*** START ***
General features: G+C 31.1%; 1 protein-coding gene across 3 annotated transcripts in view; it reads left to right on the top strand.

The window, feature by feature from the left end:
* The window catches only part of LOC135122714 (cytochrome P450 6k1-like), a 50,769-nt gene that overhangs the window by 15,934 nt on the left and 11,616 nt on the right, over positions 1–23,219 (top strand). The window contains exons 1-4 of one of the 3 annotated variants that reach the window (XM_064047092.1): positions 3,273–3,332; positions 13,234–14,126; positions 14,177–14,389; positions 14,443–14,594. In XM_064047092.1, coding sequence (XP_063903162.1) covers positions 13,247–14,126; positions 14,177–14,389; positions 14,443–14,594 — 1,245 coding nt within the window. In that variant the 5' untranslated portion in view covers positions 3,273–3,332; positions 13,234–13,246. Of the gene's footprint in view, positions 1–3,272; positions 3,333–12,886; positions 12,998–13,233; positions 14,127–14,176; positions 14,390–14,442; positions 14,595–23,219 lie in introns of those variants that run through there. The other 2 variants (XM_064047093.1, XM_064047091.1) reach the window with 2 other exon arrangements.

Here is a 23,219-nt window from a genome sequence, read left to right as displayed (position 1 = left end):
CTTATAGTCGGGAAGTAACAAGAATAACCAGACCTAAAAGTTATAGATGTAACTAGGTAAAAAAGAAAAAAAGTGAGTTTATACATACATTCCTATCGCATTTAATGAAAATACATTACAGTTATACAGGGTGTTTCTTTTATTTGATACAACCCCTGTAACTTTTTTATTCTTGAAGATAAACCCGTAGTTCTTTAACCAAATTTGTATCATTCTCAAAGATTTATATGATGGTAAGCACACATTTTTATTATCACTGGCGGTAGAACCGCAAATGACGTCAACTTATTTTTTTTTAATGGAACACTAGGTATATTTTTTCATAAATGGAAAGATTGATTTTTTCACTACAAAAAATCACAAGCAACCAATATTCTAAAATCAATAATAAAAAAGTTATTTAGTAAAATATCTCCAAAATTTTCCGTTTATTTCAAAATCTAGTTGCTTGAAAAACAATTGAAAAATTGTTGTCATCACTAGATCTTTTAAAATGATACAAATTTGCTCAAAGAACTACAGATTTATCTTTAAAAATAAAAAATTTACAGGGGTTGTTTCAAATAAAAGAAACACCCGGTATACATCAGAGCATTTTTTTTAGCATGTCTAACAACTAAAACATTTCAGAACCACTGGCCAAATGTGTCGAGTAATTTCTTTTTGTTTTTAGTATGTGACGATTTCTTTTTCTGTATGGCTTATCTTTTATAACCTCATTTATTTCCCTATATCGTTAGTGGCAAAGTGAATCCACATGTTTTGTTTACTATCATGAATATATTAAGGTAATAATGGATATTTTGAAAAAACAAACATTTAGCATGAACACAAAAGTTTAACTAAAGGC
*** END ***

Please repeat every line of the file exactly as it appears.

General features: G+C 31.1%; 1 protein-coding gene across 3 annotated transcripts in view; it reads left to right on the top strand.

The window, feature by feature from the left end:
* The window catches only part of LOC135122714 (cytochrome P450 6k1-like), a 50,769-nt gene that overhangs the window by 15,934 nt on the left and 11,616 nt on the right, over positions 1–23,219 (top strand). The window contains exons 1-4 of one of the 3 annotated variants that reach the window (XM_064047092.1): positions 3,273–3,332; positions 13,234–14,126; positions 14,177–14,389; positions 14,443–14,594. In XM_064047092.1, coding sequence (XP_063903162.1) covers positions 13,247–14,126; positions 14,177–14,389; positions 14,443–14,594 — 1,245 coding nt within the window. In that variant the 5' untranslated portion in view covers positions 3,273–3,332; positions 13,234–13,246. Of the gene's footprint in view, positions 1–3,272; positions 3,333–12,886; positions 12,998–13,233; positions 14,127–14,176; positions 14,390–14,442; positions 14,595–23,219 lie in introns of those variants that run through there. The other 2 variants (XM_064047093.1, XM_064047091.1) reach the window with 2 other exon arrangements.

Here is a 23,219-nt window from a genome sequence, read left to right as displayed (position 1 = left end):
CTTATAGTCGGGAAGTAACAAGAATAACCAGACCTAAAAGTTATAGATGTAACTAGGTAAAAAAGAAAAAAAGTGAGTTTATACATACATTCCTATCGCATTTAATGAAAATACATTACAGTTATACAGGGTGTTTCTTTTATTTGATACAACCCCTGTAACTTTTTTATTCTTGAAGATAAACCCGTAGTTCTTTAACCAAATTTGTATCATTCTCAAAGATTTATATGATGGTAAGCACACATTTTTATTATCACTGGCGGTAGAACCGCAAATGACGTCAACTTATTTTTTTTTAATGGAACACTAGGTATATTTTTTCATAAATGGAAAGATTGATTTTTTCACTACAAAAAATCACAAGCAACCAATATTCTAAAATCAATAATAAAAAAGTTATTTAGTAAAATATCTCCAAAATTTTCCGTTTATTTCAAAATCTAGTTGCTTGAAAAACAATTGAAAAATTGTTGTCATCACTAGATCTTTTAAAATGATACAAATTTGCTCAAAGAACTACAGATTTATCTTTAAAAATAAAAAATTTACAGGGGTTGTTTCAAATAAAAGAAACACCCGGTATACATCAGAGCATTTTTTTTAGCATGTCTAACAACTAAAACATTTCAGAACCACTGGCCAAATGTGTCGAGTAATTTCTTTTTGTTTTTAGTATGTGACGATTTCTTTTTCTGTATGGCTTATCTTTTATAACCTCATTTATTTCCCTATATCGTTAGTGGCAAAGTGAATCCACATGTTTTGTTTACTATCATGAATATATTAAGGTAATAATGGATATTTTGAAAAAACAAACATTTAGCATGAACACAAAAGTTTAACTAAAGGC